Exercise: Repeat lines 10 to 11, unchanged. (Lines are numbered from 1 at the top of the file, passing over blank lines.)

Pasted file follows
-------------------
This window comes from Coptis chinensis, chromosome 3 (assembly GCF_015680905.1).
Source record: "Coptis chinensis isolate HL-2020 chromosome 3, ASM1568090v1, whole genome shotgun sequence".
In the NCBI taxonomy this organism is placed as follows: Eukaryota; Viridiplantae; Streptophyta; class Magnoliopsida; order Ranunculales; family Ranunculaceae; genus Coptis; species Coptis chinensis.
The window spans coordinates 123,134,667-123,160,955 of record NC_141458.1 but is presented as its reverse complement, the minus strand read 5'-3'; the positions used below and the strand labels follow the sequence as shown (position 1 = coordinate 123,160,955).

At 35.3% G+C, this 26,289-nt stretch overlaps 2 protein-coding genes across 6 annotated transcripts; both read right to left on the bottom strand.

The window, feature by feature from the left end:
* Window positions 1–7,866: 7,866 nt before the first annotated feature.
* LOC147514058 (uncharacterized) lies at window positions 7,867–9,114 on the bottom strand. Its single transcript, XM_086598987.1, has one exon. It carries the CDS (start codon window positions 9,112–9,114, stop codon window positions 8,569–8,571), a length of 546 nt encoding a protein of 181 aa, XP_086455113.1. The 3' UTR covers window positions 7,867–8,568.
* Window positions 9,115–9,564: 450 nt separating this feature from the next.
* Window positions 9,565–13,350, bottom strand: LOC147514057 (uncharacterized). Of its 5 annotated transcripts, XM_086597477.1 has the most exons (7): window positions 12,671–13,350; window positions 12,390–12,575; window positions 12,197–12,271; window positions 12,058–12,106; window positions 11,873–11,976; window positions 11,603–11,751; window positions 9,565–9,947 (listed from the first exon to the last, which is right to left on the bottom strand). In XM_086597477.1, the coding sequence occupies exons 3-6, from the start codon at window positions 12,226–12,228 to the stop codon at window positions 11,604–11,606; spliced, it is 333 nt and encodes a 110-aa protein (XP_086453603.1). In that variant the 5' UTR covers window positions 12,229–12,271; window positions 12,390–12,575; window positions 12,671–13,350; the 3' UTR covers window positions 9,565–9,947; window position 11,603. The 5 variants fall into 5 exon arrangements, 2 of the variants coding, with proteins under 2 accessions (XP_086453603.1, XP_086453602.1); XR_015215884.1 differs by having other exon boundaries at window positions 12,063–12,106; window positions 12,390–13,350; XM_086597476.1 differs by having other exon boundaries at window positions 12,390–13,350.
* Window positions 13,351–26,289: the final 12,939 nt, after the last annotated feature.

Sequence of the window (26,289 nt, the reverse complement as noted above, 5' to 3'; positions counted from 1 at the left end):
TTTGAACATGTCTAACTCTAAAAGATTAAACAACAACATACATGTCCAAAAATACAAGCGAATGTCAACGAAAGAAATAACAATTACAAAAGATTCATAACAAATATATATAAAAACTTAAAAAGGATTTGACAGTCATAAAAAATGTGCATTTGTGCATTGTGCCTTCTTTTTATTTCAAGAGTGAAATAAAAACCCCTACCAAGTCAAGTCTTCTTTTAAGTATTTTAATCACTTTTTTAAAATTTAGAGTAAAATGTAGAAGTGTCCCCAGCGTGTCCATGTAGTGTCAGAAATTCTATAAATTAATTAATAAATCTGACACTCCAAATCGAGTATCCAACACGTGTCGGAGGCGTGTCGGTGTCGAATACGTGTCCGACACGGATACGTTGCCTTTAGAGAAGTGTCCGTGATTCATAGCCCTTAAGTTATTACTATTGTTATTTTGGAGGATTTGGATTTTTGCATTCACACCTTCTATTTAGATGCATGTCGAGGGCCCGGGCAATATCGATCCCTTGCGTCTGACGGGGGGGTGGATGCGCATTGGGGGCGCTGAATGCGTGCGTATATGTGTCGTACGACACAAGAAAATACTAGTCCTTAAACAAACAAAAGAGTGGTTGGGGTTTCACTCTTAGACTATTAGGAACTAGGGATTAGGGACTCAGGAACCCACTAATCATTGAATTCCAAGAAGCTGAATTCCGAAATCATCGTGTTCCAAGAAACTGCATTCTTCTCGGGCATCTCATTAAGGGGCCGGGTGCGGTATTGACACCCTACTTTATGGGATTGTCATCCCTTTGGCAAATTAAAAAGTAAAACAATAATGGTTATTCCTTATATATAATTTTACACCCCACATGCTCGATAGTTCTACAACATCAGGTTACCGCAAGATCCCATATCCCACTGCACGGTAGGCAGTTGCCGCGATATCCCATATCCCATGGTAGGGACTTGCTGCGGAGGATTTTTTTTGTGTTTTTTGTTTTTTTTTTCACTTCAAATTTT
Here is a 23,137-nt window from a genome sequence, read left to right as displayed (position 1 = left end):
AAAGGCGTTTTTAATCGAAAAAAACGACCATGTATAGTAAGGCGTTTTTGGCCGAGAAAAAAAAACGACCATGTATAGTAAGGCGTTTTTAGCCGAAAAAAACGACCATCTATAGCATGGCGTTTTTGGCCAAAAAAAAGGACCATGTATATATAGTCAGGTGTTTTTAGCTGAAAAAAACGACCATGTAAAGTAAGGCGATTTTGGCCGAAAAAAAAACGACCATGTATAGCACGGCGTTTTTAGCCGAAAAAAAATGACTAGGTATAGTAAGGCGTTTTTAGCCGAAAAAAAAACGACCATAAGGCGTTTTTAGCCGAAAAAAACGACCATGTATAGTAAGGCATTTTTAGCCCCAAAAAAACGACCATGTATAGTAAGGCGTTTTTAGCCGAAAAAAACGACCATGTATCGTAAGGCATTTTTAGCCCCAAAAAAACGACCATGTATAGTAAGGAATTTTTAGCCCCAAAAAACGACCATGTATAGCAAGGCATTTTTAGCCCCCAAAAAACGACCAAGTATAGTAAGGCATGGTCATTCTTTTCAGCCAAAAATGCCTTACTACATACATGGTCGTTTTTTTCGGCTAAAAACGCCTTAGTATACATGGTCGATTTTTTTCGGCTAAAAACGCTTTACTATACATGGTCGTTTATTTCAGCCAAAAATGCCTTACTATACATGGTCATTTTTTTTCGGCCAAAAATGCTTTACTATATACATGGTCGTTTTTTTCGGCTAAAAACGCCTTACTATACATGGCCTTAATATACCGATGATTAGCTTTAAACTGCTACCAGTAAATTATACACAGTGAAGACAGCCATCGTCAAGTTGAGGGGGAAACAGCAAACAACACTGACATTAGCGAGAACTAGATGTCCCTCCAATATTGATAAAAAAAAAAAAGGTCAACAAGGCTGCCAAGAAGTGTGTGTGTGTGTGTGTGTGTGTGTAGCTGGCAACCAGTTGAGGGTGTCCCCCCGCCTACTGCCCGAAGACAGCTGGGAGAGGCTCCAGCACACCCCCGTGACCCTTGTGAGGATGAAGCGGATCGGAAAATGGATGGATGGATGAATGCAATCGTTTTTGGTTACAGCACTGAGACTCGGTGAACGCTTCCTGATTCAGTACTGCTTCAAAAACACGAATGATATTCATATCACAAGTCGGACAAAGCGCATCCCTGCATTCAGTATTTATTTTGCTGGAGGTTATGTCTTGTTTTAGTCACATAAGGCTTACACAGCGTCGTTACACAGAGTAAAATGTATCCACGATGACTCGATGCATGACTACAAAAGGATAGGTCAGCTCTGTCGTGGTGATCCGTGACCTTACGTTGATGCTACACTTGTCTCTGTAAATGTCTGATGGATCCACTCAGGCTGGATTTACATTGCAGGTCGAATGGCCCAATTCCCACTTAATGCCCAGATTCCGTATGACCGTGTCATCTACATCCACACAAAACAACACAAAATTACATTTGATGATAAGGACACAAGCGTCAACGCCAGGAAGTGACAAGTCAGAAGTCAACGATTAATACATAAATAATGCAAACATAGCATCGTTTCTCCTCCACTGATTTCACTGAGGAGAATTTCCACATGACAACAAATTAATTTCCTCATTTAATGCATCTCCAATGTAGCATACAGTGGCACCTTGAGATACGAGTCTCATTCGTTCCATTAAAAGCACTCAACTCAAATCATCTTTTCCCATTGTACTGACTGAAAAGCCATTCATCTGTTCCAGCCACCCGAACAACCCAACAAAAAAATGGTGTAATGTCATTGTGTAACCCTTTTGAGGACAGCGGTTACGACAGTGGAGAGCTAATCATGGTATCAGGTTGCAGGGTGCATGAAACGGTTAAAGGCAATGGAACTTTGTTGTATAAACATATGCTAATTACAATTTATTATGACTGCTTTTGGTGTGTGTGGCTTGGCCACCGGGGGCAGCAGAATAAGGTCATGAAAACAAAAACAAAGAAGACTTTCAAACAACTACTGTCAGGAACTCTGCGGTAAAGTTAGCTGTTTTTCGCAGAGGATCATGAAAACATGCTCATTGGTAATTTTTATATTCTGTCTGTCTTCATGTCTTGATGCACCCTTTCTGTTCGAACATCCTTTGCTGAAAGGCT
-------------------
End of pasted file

* Window positions 9,565–13,350, bottom strand: LOC147514057 (uncharacterized). Of its 5 annotated transcripts, XM_086597477.1 has the most exons (7): window positions 12,671–13,350; window positions 12,390–12,575; window positions 12,197–12,271; window positions 12,058–12,106; window positions 11,873–11,976; window positions 11,603–11,751; window positions 9,565–9,947 (listed from the first exon to the last, which is right to left on the bottom strand). In XM_086597477.1, the coding sequence occupies exons 3-6, from the start codon at window positions 12,226–12,228 to the stop codon at window positions 11,604–11,606; spliced, it is 333 nt and encodes a 110-aa protein (XP_086453603.1). In that variant the 5' UTR covers window positions 12,229–12,271; window positions 12,390–12,575; window positions 12,671–13,350; the 3' UTR covers window positions 9,565–9,947; window position 11,603. The 5 variants fall into 5 exon arrangements, 2 of the variants coding, with proteins under 2 accessions (XP_086453603.1, XP_086453602.1); XR_015215884.1 differs by having other exon boundaries at window positions 12,063–12,106; window positions 12,390–13,350; XM_086597476.1 differs by having other exon boundaries at window positions 12,390–13,350.
* Window positions 13,351–26,289: the final 12,939 nt, after the last annotated feature.